“Yes, eventually…”, I reply feeling more confident than it sounds.

“And breastfeeding is also temporary, it’s going to end too…” he adds more hesitantly.

“Of course it will… In about two years or so…”, I answer trying unsuccessfully to make it sound light and funny. Don’t get me wrong, I do love it and would not give it up, it’s just that it seems to take up so much time and on such long term…

“We’re here for you”, he continues, holding my shoulders and planting warm kisses on my face. “And look how cute he is, really”, he adds pointing his head at the baby, still naked and all wet from the bath, wrapped up in towels and cuddled in my arms, sucking on my right nipple.

And he’s right. But that only seems to add to the sadness at this point. Caressing his soft thigh, I’m thinking he was inside me, he grew from such a small cell, my body fed him, my flesh made his. And here he is now, so grown in my arms. And he’ll continue to grow and will gradually become independent and start his own life, away from us. And he’ll outlive us. And I love him so much. And yet I still don’t really know him very well. He’s so wonderful, so luminous, so perfect. How will I ever be able to let go?

“Over 85% of women go through some form of postpartum emotional imbalance”, my notes from the Lamaze course remind me. I’m lucky I have this rational part that’s always awake and alert (well, it did make labor longer, but in general it tends to keep me safe).  I do a quick self evaluation and decide it’s not depression, but a mild case of baby blues. All normal. Just relax, I tell myself and the lump in my throat gets heavier. I go through my essential oil basket and find something that should help and then I also find a homeopathic remedy that seems to fit the symptoms. I’m pulling myself out.

Still, before going to bed I browse through my T-shirt stash and find the one I got in Thailand, at the Royal Chapel of the Emerald Buddha in Bangkok. A very ugly white T-shirt with a colorful print of the royal palace. Last year in February. I am standing in line to visit the chapel, surrounded by a loud crowd of Chinese tourists pointing their cameras everywhere and stretching out their selfie sticks to take one more photo of their faces projected over the whole world cut to pieces.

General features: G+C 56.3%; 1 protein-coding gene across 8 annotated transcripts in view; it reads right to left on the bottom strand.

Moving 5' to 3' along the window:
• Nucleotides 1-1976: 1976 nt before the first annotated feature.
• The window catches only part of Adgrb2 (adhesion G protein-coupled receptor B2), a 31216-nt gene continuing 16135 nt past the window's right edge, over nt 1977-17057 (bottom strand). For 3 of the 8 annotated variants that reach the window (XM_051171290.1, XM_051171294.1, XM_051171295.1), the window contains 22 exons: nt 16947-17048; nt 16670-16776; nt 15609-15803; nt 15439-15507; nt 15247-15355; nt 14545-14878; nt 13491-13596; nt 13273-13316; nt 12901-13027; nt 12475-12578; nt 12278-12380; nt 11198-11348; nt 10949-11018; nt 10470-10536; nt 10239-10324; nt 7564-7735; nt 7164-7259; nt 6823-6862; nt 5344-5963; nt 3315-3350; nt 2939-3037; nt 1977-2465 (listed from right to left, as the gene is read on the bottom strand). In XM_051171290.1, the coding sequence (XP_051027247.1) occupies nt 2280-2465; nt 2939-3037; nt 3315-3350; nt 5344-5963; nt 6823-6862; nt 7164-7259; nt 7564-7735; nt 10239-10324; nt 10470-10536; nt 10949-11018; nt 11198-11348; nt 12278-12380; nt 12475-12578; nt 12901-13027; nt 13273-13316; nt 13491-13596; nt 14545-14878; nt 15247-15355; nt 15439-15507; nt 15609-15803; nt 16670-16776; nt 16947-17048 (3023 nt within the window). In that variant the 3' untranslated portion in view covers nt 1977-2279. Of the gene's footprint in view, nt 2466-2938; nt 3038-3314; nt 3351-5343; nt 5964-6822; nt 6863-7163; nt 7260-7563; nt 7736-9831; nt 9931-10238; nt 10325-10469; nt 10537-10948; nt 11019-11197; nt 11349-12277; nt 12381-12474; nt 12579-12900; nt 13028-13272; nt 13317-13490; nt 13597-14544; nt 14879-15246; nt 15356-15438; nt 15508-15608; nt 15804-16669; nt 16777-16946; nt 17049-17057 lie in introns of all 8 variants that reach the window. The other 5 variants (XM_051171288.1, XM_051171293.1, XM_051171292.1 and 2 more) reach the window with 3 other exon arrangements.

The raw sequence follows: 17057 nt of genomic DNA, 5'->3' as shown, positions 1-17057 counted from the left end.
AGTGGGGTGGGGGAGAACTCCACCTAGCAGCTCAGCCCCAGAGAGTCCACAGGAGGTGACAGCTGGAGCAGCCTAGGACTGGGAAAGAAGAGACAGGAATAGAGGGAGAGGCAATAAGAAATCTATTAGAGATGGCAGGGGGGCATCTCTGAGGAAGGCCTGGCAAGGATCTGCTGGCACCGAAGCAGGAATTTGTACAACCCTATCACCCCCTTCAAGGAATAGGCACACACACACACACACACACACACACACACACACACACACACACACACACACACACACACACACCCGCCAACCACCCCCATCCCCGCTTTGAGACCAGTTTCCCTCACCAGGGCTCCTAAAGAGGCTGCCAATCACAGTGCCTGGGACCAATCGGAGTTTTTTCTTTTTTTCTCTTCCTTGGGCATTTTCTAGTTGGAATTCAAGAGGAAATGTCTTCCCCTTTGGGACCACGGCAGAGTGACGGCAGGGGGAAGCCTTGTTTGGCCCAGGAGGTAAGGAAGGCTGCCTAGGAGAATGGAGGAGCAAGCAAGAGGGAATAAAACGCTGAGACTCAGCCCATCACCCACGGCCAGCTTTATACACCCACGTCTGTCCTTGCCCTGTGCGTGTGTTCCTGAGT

One of the security guards, wearing military clothes and waving his gun left and right, comes to me barking some order in Thai. Since I don’t understand a word, he uses firm gestures and a wave of his gun to get me out of the line. I am wearing a sleeveless shirt and my huge blue shawl wrapped around my shoulders doesn’t fool the guard’s vigilance. It’s over 40 degrees Celsius. This is how I end up with the ugly T-shirt from the gift shop in the palace garden. It’s the only choice. I pay for it, turn my back to the crowd, facing a dirty wall behind the counter, take off my sleeveless shirt and put on the ugly new Thailand T-shirt. I find it disturbing that it doesn’t match my trousers at all, but end up wearing it inside one of the most amazing places I’ve ever visited. I leave my sandals by the door, in the big pile of shoes resting there, covered in sweat and dust, and wonder if I’m going to still find them there when I get out, but decide it’s worth walking barefoot the rest of the journey to Cambodia if necessary.

royal chapel of the emerald buddha bangkok thailand

The feeling is overwhelming and once I get in front of the emerald statue covered in golden raiment, my knees bend of their own accord and my eyes close. I don’t know how long I spend kneeling on the cold marble floor, surrounded by the loud crowd, before stepping outside into the heat of the sun again. So tonight I’m going to bed wearing this ugly white T-shirt which the emerald Buddha saw me wearing that day in Bangkok. So yes, I do miss being on the road.

PS The title of this post is from a ‘dialogue’ I had with Shams at his tomb in Konya – The day I leave Konya Shams does some magic.

PPS At the end of my post about my home birth – 35th birthday journey of initiation: the story of my home birth – you can find a list of links to all my posts about my last year’s birthday journey in Turkey.

35th birthday journey of initiation: the story of my home birth

“Cristi, please get me a towel.” I whisper, petting his shoulder.

It’s about 1.30 am and I’ve just come to bed after a busy day, finishing most of the tasks I’ve set for myself on my long, pre-birth to do list.

“Err… a towel, yes… a towel…”, he answers, falling back asleep.

“Will, you please get me a towel?” I insist, still managing to keep my voice low.